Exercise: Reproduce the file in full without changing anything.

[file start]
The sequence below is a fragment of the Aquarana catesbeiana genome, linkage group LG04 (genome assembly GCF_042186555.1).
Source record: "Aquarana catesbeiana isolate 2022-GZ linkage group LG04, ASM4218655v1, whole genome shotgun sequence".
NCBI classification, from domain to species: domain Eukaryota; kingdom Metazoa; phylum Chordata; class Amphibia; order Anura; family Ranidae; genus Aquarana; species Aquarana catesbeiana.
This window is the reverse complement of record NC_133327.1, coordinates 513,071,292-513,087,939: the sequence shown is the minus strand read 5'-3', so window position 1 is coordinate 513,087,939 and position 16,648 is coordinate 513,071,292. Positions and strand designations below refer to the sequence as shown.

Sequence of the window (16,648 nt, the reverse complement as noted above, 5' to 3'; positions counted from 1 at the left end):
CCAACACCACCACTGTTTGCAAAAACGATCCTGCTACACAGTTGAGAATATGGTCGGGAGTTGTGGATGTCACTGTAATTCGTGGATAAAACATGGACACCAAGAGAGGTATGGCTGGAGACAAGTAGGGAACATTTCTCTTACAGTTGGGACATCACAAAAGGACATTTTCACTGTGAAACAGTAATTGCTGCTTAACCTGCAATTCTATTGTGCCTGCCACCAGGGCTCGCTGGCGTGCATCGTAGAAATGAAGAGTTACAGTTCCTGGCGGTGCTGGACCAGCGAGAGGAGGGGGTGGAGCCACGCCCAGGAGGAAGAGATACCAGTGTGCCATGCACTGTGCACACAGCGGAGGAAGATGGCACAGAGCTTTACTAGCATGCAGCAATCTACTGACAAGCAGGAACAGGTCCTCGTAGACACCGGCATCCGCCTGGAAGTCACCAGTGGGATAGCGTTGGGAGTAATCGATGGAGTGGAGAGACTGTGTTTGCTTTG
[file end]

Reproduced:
The sequence below is a fragment of the Aquarana catesbeiana genome, linkage group LG04 (genome assembly GCF_042186555.1).
Source record: "Aquarana catesbeiana isolate 2022-GZ linkage group LG04, ASM4218655v1, whole genome shotgun sequence".
NCBI classification, from domain to species: domain Eukaryota; kingdom Metazoa; phylum Chordata; class Amphibia; order Anura; family Ranidae; genus Aquarana; species Aquarana catesbeiana.
This window is the reverse complement of record NC_133327.1, coordinates 513,071,292-513,087,939: the sequence shown is the minus strand read 5'-3', so window position 1 is coordinate 513,087,939 and position 16,648 is coordinate 513,071,292. Positions and strand designations below refer to the sequence as shown.

Sequence of the window (16,648 nt, the reverse complement as noted above, 5' to 3'; positions counted from 1 at the left end):
CCAACACCACCACTGTTTGCAAAAACGATCCTGCTACACAGTTGAGAATATGGTCGGGAGTTGTGGATGTCACTGTAATTCGTGGATAAAACATGGACACCAAGAGAGGTATGGCTGGAGACAAGTAGGGAACATTTCTCTTACAGTTGGGACATCACAAAAGGACATTTTCACTGTGAAACAGTAATTGCTGCTTAACCTGCAATTCTATTGTGCCTGCCACCAGGGCTCGCTGGCGTGCATCGTAGAAATGAAGAGTTACAGTTCCTGGCGGTGCTGGACCAGCGAGAGGAGGGGGTGGAGCCACGCCCAGGAGGAAGAGATACCAGTGTGCCATGCACTGTGCACACAGCGGAGGAAGATGGCACAGAGCTTTACTAGCATGCAGCAATCTACTGACAAGCAGGAACAGGTCCTCGTAGACACCGGCATCCGCCTGGAAGTCACCAGTGGGATAGCGTTGGGAGTAATCGATGGAGTGGAGAGACTGTGTTTGCTTTG